Or is this conclusion untenable in the light that:

many now claim that the distinction [between analytical and continental philosophy] is worthless: that the subject matter of continental philosophy is capable of being studied using the now-traditional tools of analytic philosophy. If this is true, the phrase "analytic philosophy" might be redundant, or maybe normative, as in "rigorous philosophy". The phrase "continental philosophy", like "Greek philosophy", would denote a certain historical period or series of schools in philosophy: German idealism, Marxism, psychoanalysis qua philosophy, existentialism, phenomenology, and post-structuralism. --http://en.wikipedia.org/wiki/Analytic_philosophy#Relation_to_continental_philosophy
[Jul 2006]

See also: Slavoj Žižek - Marxist film theory - psychoanalytical film theory - David Bordwell - Noël Carroll - structuralist film theory - film theory


A MacGuffin is a plot device that holds no meaning or purpose of its own except to motivate the characters and advance the story. The device is usually used in films, especially thrillers. The term "MacGuffin" was invented by Alfred Hitchcock, who made extensive use of MacGuffins in his films.

Slavoj Zizek, a Hitchcock aficionado, has used the MacGuffin as an illustration of the structural principles of psychoanalysis of Jacques Lacan in his book Everything You Always Wanted to Know About Lacan (But Were Afraid to Ask Hitchcock). --http://en.wikipedia.org/wiki/MacGuffin [Dec 2004]


  1. Organs Without Bodies: On Deleuze and Consequences (2003 - Slavoj Zizek [Amazon US] [FR] [DE] [UK]
    The latest book by the Slovenian critic Slavoj Zizek takes the work of French philosopher Gilles Deleuze as the beginning of a dazzling inquiry into the realms of politics, philosophy, film, and psychoanalysis. This is a polemical and surprising work. Deleuze, famous for his Anti-Oedipus (written with Felix Guattari), emerges here as someone much closer to the Oedipus he would disavow. Similarly, Zizek argues for Deleuze's proximity to Hegel, from whom the French philosopher distanced himself. Zizek turns some Deleuzian concepts around in order to explore the "organs without bodies" in such films as Fight Club and the works of Hitchcock. Finally, he attacks what he sees as the "radical chic" Deleuzians (he names, among them, Hardt and Negri's Empire), arguing that such projects turn Deleuze into an ideologist of today's "digital capitalism." Admired for its brilliant energy and fearless argumentation, Zizek sets out to restore a truer, more radical Deleuze than the one we thought we knew. --amazon.com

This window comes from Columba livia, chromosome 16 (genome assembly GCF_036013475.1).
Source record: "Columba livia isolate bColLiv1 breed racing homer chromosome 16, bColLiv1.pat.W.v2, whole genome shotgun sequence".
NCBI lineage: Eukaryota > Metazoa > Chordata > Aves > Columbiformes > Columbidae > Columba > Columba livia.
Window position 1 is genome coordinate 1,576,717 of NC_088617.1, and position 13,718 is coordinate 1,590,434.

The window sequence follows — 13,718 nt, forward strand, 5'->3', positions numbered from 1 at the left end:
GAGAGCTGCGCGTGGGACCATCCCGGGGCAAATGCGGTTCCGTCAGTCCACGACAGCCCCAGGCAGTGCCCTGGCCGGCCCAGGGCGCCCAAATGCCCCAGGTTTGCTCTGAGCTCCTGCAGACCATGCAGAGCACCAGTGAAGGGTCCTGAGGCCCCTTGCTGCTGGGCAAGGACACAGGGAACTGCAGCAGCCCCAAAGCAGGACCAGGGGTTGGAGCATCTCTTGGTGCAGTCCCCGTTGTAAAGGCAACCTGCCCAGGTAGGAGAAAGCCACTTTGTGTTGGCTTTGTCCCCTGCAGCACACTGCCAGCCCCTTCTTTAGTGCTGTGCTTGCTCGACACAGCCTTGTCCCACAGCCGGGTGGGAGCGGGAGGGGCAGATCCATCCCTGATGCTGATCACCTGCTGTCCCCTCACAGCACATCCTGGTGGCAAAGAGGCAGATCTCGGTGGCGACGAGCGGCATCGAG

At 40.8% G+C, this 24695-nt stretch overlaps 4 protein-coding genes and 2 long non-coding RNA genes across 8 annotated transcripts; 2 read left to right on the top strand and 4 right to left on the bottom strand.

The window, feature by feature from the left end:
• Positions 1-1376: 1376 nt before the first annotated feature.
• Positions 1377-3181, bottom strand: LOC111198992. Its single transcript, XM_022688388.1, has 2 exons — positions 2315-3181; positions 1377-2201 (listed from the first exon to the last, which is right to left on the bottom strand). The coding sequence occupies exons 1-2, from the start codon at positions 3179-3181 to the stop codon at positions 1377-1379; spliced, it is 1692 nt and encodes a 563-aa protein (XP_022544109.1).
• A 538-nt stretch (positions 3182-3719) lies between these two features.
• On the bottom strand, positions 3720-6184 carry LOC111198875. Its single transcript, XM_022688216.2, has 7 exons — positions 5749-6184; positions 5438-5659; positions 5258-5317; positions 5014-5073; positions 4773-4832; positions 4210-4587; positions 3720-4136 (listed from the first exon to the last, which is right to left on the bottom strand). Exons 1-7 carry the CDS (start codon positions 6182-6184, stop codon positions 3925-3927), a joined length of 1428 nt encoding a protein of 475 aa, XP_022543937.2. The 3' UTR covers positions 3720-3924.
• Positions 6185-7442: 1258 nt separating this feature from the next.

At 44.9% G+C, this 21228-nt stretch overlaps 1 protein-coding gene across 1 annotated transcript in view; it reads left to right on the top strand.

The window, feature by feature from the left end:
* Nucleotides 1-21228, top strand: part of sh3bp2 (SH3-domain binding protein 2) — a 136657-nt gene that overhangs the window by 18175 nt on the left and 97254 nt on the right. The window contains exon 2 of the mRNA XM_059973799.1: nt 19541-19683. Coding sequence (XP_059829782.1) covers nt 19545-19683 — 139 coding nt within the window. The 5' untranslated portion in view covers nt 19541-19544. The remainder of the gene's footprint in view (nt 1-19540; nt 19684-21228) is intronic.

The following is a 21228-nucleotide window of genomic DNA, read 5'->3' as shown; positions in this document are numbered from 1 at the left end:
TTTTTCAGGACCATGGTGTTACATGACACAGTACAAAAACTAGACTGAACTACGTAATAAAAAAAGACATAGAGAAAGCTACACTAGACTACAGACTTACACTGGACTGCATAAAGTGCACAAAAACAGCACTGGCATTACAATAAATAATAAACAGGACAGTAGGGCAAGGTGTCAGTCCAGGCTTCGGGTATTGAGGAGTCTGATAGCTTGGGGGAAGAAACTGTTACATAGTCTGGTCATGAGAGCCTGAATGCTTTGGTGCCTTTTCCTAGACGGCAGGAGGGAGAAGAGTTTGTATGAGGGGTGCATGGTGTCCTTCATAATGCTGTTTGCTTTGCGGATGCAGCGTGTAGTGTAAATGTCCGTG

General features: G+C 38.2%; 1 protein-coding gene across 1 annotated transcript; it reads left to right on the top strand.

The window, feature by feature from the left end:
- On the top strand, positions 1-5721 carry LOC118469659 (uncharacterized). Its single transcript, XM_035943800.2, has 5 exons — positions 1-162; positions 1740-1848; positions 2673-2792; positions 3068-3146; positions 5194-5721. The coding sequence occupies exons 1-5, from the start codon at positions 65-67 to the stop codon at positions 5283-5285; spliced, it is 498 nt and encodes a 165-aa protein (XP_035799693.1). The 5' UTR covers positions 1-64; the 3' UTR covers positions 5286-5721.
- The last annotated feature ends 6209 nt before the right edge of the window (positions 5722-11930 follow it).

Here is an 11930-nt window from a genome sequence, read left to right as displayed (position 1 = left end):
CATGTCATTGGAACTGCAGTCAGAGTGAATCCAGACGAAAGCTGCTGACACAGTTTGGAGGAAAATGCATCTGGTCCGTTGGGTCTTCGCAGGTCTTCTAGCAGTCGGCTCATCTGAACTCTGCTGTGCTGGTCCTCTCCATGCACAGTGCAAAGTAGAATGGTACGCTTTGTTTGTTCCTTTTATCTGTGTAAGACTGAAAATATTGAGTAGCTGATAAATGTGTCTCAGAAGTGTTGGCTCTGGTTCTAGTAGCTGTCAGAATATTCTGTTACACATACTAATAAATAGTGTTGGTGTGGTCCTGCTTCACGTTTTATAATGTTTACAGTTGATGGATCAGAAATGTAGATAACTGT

2. Perversion and the Social Relation (2003) - Molly Anne Rothenberg (Editor), Slavoj Zizek (Editor), Dennis A. Foster (Editor) [Amazon US]
    The masochist, the voyeur, the sadist, the sodomite, the fetishist, the pedophile, and the necrophiliac all expose hidden but essential elements of the social relation. Arguing that the concept of perversion, usually stigmatized, ought rather to be understood as a necessary stage in the development of all non-psychotic subjects, the essays in Perversion and the Social Relation consider the usefulness of the category of the perverse for exploring how social relations are formed, maintained, and transformed.

    By focusing on perversion as a psychic structure, as opposed to a derogatory description of behaviors, the contributors provide an alternative to models of social interpretation based on classical Oedipal models of maturation and desire. At the same time, they critique claims that the perverse is necessarily subversive or liberating. In their lucid introduction, the editors explain that while fixation at the stage of the perverse structure can result in considerable suffering for the individual and others, perversion motivates social relations by providing pleasure and fulfilling the psychological need to put something in the place of the Father. The contributors draw on a variety of psychoanalytic perspectives—Freudian and Lacanian—as well as anthropology, history, literature, and film. From Slavoj Zizek’s meditation on "the politics of masochism" in David Fincher’s movie Fight Club through readings of literature including William Styron’s The Confessions of Nat Turner, Don DeLillo’s White Noise, and William Burrough’s Cities of the Red Night, the essays collected here illuminate perversion’s necessary role in social relations.

    Contributors. Michael P. Bibler, Dennis A. Foster, Bruce Fink, Octave Mannoni, E. L. McCallum, James Penney, Molly Anne Rothenberg, Nina Schwartz, Slavoj Zizek --amazon.com

  3. Looking Awry: An Introduction to Jacques Lacan through Popular Culture (October Books) (1992) - Slavoj Zizek [Amazon.com] [FR] [DE] [UK]